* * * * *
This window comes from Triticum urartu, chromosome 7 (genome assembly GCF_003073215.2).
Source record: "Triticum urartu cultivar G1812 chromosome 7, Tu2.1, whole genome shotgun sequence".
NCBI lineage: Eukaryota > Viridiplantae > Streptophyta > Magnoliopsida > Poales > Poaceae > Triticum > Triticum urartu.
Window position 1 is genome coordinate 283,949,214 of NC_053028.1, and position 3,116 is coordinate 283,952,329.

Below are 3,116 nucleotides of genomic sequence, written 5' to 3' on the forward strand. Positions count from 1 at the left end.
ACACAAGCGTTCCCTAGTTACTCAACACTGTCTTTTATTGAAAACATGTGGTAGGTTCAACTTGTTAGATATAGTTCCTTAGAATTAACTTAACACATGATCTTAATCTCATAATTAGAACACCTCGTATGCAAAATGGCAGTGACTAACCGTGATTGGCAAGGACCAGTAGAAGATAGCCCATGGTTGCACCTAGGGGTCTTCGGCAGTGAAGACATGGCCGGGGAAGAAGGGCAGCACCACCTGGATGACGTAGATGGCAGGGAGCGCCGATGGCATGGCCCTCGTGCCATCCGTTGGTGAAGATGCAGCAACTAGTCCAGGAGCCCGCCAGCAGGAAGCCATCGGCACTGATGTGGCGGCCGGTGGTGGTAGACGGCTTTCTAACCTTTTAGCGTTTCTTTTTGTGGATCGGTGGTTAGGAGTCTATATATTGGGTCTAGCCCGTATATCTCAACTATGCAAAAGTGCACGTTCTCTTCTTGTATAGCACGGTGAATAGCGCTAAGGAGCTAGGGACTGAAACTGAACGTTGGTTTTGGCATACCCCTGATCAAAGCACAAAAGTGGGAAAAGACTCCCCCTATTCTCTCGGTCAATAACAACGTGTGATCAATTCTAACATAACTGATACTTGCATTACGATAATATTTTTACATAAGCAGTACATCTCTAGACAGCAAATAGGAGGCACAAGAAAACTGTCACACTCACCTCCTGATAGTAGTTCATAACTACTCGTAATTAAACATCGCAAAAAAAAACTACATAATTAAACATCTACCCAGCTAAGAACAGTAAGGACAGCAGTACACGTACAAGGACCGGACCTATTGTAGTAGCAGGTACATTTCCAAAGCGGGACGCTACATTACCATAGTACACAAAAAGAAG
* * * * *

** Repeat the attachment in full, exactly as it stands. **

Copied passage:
This window comes from Triticum urartu, chromosome 7 (genome assembly GCF_003073215.2).
Source record: "Triticum urartu cultivar G1812 chromosome 7, Tu2.1, whole genome shotgun sequence".
NCBI lineage: Eukaryota > Viridiplantae > Streptophyta > Magnoliopsida > Poales > Poaceae > Triticum > Triticum urartu.
Window position 1 is genome coordinate 283,949,214 of NC_053028.1, and position 3,116 is coordinate 283,952,329.

Below are 3,116 nucleotides of genomic sequence, written 5' to 3' on the forward strand. Positions count from 1 at the left end.
ACACAAGCGTTCCCTAGTTACTCAACACTGTCTTTTATTGAAAACATGTGGTAGGTTCAACTTGTTAGATATAGTTCCTTAGAATTAACTTAACACATGATCTTAATCTCATAATTAGAACACCTCGTATGCAAAATGGCAGTGACTAACCGTGATTGGCAAGGACCAGTAGAAGATAGCCCATGGTTGCACCTAGGGGTCTTCGGCAGTGAAGACATGGCCGGGGAAGAAGGGCAGCACCACCTGGATGACGTAGATGGCAGGGAGCGCCGATGGCATGGCCCTCGTGCCATCCGTTGGTGAAGATGCAGCAACTAGTCCAGGAGCCCGCCAGCAGGAAGCCATCGGCACTGATGTGGCGGCCGGTGGTGGTAGACGGCTTTCTAACCTTTTAGCGTTTCTTTTTGTGGATCGGTGGTTAGGAGTCTATATATTGGGTCTAGCCCGTATATCTCAACTATGCAAAAGTGCACGTTCTCTTCTTGTATAGCACGGTGAATAGCGCTAAGGAGCTAGGGACTGAAACTGAACGTTGGTTTTGGCATACCCCTGATCAAAGCACAAAAGTGGGAAAAGACTCCCCCTATTCTCTCGGTCAATAACAACGTGTGATCAATTCTAACATAACTGATACTTGCATTACGATAATATTTTTACATAAGCAGTACATCTCTAGACAGCAAATAGGAGGCACAAGAAAACTGTCACACTCACCTCCTGATAGTAGTTCATAACTACTCGTAATTAAACATCGCAAAAAAAAACTACATAATTAAACATCTACCCAGCTAAGAACAGTAAGGACAGCAGTACACGTACAAGGACCGGACCTATTGTAGTAGCAGGTACATTTCCAAAGCGGGACGCTACATTACCATAGTACACAAAAAGAAG